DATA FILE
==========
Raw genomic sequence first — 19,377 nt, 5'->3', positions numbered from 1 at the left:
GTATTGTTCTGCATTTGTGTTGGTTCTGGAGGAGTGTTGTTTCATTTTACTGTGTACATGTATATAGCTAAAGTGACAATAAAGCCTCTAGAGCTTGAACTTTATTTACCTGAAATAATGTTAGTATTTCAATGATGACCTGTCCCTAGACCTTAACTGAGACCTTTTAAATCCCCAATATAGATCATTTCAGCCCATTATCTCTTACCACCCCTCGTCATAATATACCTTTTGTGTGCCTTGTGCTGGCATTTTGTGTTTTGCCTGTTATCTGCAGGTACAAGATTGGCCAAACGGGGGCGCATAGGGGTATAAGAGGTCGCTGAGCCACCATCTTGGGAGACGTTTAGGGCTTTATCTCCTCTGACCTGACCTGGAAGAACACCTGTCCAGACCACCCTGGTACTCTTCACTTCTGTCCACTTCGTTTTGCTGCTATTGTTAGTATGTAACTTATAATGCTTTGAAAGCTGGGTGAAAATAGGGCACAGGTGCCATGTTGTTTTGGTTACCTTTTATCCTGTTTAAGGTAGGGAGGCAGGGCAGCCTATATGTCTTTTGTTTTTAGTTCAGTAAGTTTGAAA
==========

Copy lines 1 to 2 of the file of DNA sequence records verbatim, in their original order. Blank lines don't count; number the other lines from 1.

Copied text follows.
Raw genomic sequence first — 19,377 nt, 5'->3', positions numbered from 1 at the left:
GTATTGTTCTGCATTTGTGTTGGTTCTGGAGGAGTGTTGTTTCATTTTACTGTGTACATGTATATAGCTAAAGTGACAATAAAGCCTCTAGAGCTTGAACTTTATTTACCTGAAATAATGTTAGTATTTCAATGATGACCTGTCCCTAGACCTTAACTGAGACCTTTTAAATCCCCAATATAGATCATTTCAGCCCATTATCTCTTACCACCCCTCGTCATAATATACCTTTTGTGTGCCTTGTGCTGGCATTTTGTGTTTTGCCTGTTATCTGCAGGTACAAGATTGGCCAAACGGGGGCGCATAGGGGTATAAGAGGTCGCTGAGCCACCATCTTGGGAGACGTTTAGGGCTTTATCTCCTCTGACCTGACCTGGAAGAACACCTGTCCAGACCACCCTGGTACTCTTCACTTCTGTCCACTTCGTTTTGCTGCTATTGTTAGTATGTAACTTATAATGCTTTGAAAGCTGGGTGAAAATAGGGCACAGGTGCCATGTTGTTTTGGTTACCTTTTATCCTGTTTAAGGTAGGGAGGCAGGGCAGCCTATATGTCTTTTGTTTTTAGTTCAGTAAGTTTGAAA